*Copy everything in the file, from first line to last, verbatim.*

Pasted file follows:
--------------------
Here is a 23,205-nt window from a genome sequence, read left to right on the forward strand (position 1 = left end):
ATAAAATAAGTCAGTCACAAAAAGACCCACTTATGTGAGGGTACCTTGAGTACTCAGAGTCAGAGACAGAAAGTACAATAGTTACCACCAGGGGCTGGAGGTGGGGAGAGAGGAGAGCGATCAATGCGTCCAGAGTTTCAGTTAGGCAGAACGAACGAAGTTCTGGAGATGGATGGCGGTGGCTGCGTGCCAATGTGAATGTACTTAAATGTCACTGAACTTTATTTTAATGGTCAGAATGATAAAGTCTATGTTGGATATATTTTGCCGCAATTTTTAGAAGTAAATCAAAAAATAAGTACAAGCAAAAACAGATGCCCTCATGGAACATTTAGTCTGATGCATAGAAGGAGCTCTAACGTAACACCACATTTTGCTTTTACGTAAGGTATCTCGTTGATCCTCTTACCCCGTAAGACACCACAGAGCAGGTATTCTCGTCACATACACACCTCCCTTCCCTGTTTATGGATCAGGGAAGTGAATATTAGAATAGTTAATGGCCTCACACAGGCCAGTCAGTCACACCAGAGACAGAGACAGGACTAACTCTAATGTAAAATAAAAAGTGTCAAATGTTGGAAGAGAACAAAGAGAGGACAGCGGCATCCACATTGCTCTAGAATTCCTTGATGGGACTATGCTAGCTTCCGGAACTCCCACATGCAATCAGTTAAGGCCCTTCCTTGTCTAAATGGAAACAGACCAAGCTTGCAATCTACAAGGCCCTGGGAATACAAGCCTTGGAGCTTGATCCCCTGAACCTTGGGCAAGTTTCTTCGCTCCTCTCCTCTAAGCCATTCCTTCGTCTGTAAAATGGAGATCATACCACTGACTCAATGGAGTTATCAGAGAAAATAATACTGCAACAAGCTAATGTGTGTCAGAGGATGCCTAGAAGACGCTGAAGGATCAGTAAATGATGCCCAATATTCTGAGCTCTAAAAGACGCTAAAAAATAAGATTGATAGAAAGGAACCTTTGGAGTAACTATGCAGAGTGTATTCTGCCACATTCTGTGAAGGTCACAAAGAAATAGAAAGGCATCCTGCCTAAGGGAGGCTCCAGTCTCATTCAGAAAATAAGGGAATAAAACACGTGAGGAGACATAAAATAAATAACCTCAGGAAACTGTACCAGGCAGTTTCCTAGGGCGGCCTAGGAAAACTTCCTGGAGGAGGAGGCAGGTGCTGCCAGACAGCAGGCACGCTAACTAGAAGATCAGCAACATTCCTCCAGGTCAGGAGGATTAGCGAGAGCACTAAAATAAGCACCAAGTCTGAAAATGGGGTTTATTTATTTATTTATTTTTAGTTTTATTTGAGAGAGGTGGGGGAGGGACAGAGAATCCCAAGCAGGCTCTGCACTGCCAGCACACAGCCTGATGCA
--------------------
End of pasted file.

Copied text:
Here is a 23,205-nt window from a genome sequence, read left to right on the forward strand (position 1 = left end):
ATAAAATAAGTCAGTCACAAAAAGACCCACTTATGTGAGGGTACCTTGAGTACTCAGAGTCAGAGACAGAAAGTACAATAGTTACCACCAGGGGCTGGAGGTGGGGAGAGAGGAGAGCGATCAATGCGTCCAGAGTTTCAGTTAGGCAGAACGAACGAAGTTCTGGAGATGGATGGCGGTGGCTGCGTGCCAATGTGAATGTACTTAAATGTCACTGAACTTTATTTTAATGGTCAGAATGATAAAGTCTATGTTGGATATATTTTGCCGCAATTTTTAGAAGTAAATCAAAAAATAAGTACAAGCAAAAACAGATGCCCTCATGGAACATTTAGTCTGATGCATAGAAGGAGCTCTAACGTAACACCACATTTTGCTTTTACGTAAGGTATCTCGTTGATCCTCTTACCCCGTAAGACACCACAGAGCAGGTATTCTCGTCACATACACACCTCCCTTCCCTGTTTATGGATCAGGGAAGTGAATATTAGAATAGTTAATGGCCTCACACAGGCCAGTCAGTCACACCAGAGACAGAGACAGGACTAACTCTAATGTAAAATAAAAAGTGTCAAATGTTGGAAGAGAACAAAGAGAGGACAGCGGCATCCACATTGCTCTAGAATTCCTTGATGGGACTATGCTAGCTTCCGGAACTCCCACATGCAATCAGTTAAGGCCCTTCCTTGTCTAAATGGAAACAGACCAAGCTTGCAATCTACAAGGCCCTGGGAATACAAGCCTTGGAGCTTGATCCCCTGAACCTTGGGCAAGTTTCTTCGCTCCTCTCCTCTAAGCCATTCCTTCGTCTGTAAAATGGAGATCATACCACTGACTCAATGGAGTTATCAGAGAAAATAATACTGCAACAAGCTAATGTGTGTCAGAGGATGCCTAGAAGACGCTGAAGGATCAGTAAATGATGCCCAATATTCTGAGCTCTAAAAGACGCTAAAAAATAAGATTGATAGAAAGGAACCTTTGGAGTAACTATGCAGAGTGTATTCTGCCACATTCTGTGAAGGTCACAAAGAAATAGAAAGGCATCCTGCCTAAGGGAGGCTCCAGTCTCATTCAGAAAATAAGGGAATAAAACACGTGAGGAGACATAAAATAAATAACCTCAGGAAACTGTACCAGGCAGTTTCCTAGGGCGGCCTAGGAAAACTTCCTGGAGGAGGAGGCAGGTGCTGCCAGACAGCAGGCACGCTAACTAGAAGATCAGCAACATTCCTCCAGGTCAGGAGGATTAGCGAGAGCACTAAAATAAGCACCAAGTCTGAAAATGGGGTTTATTTATTTATTTATTTTTAGTTTTATTTGAGAGAGGTGGGGGAGGGACAGAGAATCCCAAGCAGGCTCTGCACTGCCAGCACACAGCCTGATGCA